Warren Buffett’s 53rd Annual Letter

John Osbon - February 27, 2018

Warren Buffett released his 53rd annual Berkshire Hathaway (BRK) shareholder letter last Saturday. The letter is widely read by investors for insight into how to invest better and how to avoid investment mistakes. After 52 letters can Warren say anything new? Yes, he can. Read on for our highlights.

An Olympic year for US investors

BRK stock, its book value and the S&P 500 all rose 22-23 percent in 2017. Call these benchmarks the gold, silver and bronze of the investing Olympics with only decimals separating the medalists.  Buffett says that what counts most for him is BRK’s normalized per share earning power. He also says he favors investing in the S&P 500 as the next best thing to owning BRK.

Tax gift

Tax reform was enacted by Congress late in 2017. While some political messaging pointed in other directions, the major beneficiaries of the new law are US corporations. For example, BRK shareholders got a $29 billion boost in net income because the company will pay a 21% tax rate, not the old 35% rate. As Warren Buffett said, the large increase in BRK earnings in 2017 had nothing to do with management’s efforts. Other big US companies have also benefitted from last year’s tax reform by paying large sums now in exchange for lower rates later. Apple, Cisco and Goldman Sachs are some examples. The conclusion I draw is that earnings are going up noticeably for US companies because of tax reform. That makes stocks look more attractive on a value basis.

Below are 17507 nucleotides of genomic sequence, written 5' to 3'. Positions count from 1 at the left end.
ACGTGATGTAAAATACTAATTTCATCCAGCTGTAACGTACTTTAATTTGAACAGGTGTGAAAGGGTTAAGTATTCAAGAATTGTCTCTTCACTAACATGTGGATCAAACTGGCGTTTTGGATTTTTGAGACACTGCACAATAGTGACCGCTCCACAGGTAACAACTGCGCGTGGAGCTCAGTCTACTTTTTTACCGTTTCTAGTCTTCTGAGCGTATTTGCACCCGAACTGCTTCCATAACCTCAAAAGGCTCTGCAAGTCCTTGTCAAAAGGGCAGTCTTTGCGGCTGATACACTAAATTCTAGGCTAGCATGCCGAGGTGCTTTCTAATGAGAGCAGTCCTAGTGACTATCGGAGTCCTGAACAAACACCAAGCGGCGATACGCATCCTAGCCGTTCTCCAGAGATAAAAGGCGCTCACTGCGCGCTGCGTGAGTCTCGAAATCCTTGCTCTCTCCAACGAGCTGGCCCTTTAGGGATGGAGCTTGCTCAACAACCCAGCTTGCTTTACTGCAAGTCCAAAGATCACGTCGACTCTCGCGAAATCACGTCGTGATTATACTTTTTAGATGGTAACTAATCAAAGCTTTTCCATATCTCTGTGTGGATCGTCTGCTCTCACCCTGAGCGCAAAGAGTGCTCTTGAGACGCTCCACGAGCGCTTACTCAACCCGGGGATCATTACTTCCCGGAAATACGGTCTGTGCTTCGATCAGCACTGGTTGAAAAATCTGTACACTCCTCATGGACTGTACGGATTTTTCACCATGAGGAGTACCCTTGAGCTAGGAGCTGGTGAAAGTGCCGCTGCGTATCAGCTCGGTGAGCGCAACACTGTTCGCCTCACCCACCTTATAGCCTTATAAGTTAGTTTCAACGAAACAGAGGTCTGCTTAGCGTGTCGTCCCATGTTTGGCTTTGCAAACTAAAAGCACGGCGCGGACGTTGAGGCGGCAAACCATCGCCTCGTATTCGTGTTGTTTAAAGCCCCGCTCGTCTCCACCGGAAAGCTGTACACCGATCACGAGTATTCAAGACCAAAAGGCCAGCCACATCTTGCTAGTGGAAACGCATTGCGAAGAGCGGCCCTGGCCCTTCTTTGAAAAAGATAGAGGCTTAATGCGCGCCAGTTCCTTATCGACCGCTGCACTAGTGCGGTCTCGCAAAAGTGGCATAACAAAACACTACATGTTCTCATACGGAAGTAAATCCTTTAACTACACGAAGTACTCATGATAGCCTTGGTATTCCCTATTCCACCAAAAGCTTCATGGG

In Buffett’s words

 How to give up the ‘now’ for ‘more later’

Investing is an activity in which consumption today is foregone in an attempt to allow greater consumption at a later date. “Risk” is the possibility that this objective won’t be attained. 

…using diversification and time

As an investor’s investment horizon lengthens, however, a diversified portfolio of U.S. equities becomes progressively less risky than bonds, assuming that the stocks are purchased at a sensible multiple of earnings relative to then-prevailing interest rates.

Optimism about US economy

And – as has been the case since 1776 – whatever its problems of the minute, the American economy was going to move forward. 

Will Warren Buffett live forever?

Lest we end on a morbid note, I also want to assure you that I have never felt better. I love running Berkshire, and if enjoying life promotes longevity, Methuselah’s record is in jeopardy.

– John Osbon

 

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